Citation Style and Reference Formats

Page last updated July 11, 2023 by C. Rodkin



The in-text citation style is as follows: For parenthetical citations we enclose the number of the reference, thus: [1]. Sequential parenthetical citations are enclosed in square brackets and separated by commas, thus [1, 2]. When a citation is part of a sentence, the name of the author is NOT enclosed in brackets, but the year is: "So we see that Burando et al. [1999]..."


Reference linking and citation counts are facilitated by use of these standard reference formats. Please adhere to the reference formats that we use for ACM publications. If you do not, and your paper is accepted, it will be returned to you for proper formatting.

By using your BibTeX (.bib) file with the appropriate .bst file (ACM Reference Format) your references should require minimum editing.

ACM's preference is for full names and not initials or abbreviations.

Here are examples of the most common reference types formatted for ACM journals.

Note: For BibTeX examples see:

For a paginated article in a journal:

[1] Patricia S. Abril and Robert Plant. 2007. The patent holder's dilemma: Buy, sell, or troll? Commun. ACM 50, 1 (Jan. 2007), 36-44.

For an enumerated article in a journal:

[1] Sarah Cohen, Werner Nutt, and Yehoshua Sagic. 2007. Deciding equivalences among conjunctive aggregate queries. J. ACM 54, 2, Article 5 (April 2007), 50 pages.

For a monograph (whole book):

[1] David Kosiur. 2001. Understanding Policy-Based Networking (2nd. ed.). Wiley, New York, NY.

For a divisible book (anthology or compilation):

[1] Ian Editor (Ed.). 2007. The title of book one (1st. ed.). The name of the series one, Vol. 9. University of Chicago Press, Chicago.

For a multi-volume work (as a book):

[1] Donald E. Knuth. 1997. The Art of Computer Programming, Vol. 1: Fundamental Algorithms (3rd. ed.). Addison Wesley Longman Publishing Co., Inc.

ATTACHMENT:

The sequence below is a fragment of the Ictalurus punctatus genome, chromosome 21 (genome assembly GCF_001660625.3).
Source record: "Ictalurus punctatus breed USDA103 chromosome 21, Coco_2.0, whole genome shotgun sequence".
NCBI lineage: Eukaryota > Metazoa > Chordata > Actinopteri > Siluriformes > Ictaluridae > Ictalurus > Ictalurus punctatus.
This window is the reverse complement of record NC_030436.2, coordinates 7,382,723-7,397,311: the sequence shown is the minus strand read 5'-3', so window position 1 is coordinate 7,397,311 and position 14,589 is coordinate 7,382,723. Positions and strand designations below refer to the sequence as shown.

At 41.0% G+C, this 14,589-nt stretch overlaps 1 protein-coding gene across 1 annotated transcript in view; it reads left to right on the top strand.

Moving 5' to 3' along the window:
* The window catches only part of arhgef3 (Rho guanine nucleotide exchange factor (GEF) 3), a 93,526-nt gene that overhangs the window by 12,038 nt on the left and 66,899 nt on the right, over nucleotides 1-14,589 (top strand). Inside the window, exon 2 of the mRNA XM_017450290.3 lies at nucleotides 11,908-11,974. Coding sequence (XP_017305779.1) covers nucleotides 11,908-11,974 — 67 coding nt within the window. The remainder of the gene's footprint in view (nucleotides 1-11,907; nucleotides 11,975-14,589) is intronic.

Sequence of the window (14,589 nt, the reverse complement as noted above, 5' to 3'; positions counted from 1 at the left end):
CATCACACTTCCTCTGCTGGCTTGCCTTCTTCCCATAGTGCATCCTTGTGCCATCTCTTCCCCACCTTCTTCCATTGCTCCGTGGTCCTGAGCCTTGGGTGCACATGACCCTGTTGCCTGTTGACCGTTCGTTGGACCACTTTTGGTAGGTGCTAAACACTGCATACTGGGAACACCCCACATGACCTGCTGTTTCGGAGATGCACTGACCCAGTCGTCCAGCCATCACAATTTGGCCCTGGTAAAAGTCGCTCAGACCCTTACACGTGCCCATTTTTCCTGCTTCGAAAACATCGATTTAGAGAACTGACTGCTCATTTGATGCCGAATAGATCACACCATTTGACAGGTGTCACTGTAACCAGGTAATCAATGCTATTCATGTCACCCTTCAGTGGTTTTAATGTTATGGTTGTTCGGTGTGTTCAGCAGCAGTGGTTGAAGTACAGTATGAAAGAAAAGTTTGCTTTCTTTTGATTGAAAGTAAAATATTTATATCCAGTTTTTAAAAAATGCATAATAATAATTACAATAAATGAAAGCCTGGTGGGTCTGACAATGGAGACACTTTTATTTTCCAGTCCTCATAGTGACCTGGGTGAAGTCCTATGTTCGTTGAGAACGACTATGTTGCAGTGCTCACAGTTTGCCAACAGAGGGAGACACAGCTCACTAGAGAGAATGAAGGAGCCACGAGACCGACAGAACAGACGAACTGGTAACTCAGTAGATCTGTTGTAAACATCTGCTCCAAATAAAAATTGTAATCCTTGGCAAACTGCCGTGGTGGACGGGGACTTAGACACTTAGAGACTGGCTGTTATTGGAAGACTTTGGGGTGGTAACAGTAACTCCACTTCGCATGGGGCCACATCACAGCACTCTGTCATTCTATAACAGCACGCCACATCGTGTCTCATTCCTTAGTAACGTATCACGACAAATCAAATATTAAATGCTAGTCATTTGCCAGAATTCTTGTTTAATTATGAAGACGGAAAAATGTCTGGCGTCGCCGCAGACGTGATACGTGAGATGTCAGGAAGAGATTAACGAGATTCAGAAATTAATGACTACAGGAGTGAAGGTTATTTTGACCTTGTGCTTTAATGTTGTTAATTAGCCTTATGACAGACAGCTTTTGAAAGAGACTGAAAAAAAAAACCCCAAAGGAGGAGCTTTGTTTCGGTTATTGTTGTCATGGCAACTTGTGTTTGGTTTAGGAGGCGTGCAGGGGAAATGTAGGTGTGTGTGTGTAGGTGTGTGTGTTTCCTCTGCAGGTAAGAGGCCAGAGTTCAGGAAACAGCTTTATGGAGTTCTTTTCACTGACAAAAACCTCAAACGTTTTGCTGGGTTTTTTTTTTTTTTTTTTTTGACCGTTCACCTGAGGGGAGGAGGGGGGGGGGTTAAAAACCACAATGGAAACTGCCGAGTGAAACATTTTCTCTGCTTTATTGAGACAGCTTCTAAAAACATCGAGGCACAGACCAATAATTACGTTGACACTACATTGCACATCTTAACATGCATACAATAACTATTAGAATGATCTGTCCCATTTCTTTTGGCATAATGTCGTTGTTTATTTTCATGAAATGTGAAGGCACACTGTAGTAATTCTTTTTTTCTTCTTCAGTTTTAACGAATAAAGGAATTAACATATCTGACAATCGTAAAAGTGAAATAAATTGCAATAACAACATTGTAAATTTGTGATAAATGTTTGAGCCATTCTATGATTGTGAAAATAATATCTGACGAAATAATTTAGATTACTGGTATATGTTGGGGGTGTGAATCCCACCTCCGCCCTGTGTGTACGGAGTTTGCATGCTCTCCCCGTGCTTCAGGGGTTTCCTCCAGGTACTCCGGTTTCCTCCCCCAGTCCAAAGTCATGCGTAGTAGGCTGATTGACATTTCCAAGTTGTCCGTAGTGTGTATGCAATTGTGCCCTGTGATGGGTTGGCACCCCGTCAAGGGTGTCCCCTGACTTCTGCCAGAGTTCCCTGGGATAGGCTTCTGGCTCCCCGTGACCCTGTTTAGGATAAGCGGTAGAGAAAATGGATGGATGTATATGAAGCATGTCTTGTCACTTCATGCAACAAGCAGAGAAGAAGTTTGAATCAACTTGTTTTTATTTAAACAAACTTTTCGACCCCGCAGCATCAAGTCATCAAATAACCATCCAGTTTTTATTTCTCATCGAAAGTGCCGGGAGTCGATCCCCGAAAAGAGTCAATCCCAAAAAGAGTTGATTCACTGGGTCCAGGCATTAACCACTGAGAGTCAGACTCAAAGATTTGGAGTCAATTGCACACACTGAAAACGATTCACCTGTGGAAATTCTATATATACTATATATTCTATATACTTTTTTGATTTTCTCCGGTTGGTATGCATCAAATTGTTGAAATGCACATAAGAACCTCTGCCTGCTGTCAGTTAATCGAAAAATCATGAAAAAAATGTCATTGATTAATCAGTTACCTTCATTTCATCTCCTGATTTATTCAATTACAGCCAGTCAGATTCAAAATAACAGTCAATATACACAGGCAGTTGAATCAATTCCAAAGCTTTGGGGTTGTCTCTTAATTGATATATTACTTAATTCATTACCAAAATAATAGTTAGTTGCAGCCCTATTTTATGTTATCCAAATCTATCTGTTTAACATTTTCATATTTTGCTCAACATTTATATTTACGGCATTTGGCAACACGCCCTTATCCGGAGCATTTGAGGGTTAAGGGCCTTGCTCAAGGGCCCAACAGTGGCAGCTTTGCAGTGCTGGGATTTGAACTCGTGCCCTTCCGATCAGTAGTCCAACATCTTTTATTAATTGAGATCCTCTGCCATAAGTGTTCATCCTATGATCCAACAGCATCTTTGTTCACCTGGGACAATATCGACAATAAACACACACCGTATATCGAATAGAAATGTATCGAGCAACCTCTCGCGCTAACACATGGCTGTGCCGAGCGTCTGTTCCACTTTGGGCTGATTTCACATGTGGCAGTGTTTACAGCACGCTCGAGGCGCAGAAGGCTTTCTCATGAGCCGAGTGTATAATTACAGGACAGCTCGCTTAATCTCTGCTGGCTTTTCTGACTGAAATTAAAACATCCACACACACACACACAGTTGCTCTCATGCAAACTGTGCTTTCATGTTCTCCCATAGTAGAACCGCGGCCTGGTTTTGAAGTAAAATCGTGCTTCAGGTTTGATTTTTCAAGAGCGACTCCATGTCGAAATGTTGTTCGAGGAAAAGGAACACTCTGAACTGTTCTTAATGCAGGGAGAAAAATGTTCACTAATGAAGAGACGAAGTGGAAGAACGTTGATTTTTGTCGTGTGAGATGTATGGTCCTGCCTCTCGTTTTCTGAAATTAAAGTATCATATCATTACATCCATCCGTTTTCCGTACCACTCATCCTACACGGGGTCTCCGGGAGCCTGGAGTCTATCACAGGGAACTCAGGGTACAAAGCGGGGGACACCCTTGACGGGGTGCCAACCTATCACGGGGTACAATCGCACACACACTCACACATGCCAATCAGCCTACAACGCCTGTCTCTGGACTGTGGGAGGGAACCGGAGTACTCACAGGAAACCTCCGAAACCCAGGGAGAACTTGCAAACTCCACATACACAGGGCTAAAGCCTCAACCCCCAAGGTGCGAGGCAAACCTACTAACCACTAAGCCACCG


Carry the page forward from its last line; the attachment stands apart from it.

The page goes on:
For a (paginated proceedings) article in a conference proceedings (conference, symposium or workshop):

[1] Sten Andler. 1979. Predicate path expressions. In Proceedings of the 6th. ACM SIGACT-SIGPLAN Symposium on Principles of Programming Languages (POPL '79), January 29 - 31, 1979,  San Antonio, Texas. ACM Inc., New York, NY, 226-236.

For a Patent:

[1] Joseph Scientist. 2009. The fountain of youth. (Aug. 2009). Patent No. 12345, Filed July 1st., 2008, Issued Aug. 9th., 2009.

For an informally published work (such as some technical reports and dissertations):

  • Technical Report:

    [1] David Harel. 1978. LOGICS of Programs: AXIOMATICS and DESCRIPTIVE POWER. MIT Research Lab Technical Report TR-200. Massachusetts Institute of Technology, Cambridge, MA.

  • Doctoral dissertation:

    [1] Kenneth L. Clarkson. 1985. Algorithms for Closest-Point Problems (Computational Geometry). Ph.D. Dissertation. Stanford University, Palo Alto, CA. UMI Order Number: AAT 8506171.

  • Master's Thesis:

    [1] David A. Anisi. 2003. Optimal Motion Control of a Ground Vehicle. Master's thesis. Royal Institute of Technology (KTH), Stockholm, Sweden.

For an online document/WWW resource: Website year can be found at the bottom of the website page or by viewing page properties/source to see when the page was last modified.

[1] Harry Thornburg. 2001. Introduction to Bayesian Statistics. (March 2001). Retrieved March 2, 2005 from

[2] ACM. Association for Computing Machinery: Advancing Computing as a Science & Profession. Retrieved from

[3] Wikipedia. 2017. WikipediA: the Free Encyclopedia. Retrieved from

For a Video (two examples):

[1] Dave Novak. 2003. Solder man. Video. In ACM SIGGRAPH 2003 Video Review on Animation theater Program: Part I - Vol. 145 (July 27-27, 2003). ACM Press, New York, NY, 4.

[2] Barack Obama. 2008. A more perfect union. Video. (5 March 2008). Retrieved March 21, 2008 from

For arXiv:

[1] Martha Constantinou. 2016. New physics searches from nucleon matrix elements in lattice QCD.  arXiv:1701.00133. Retrieved from

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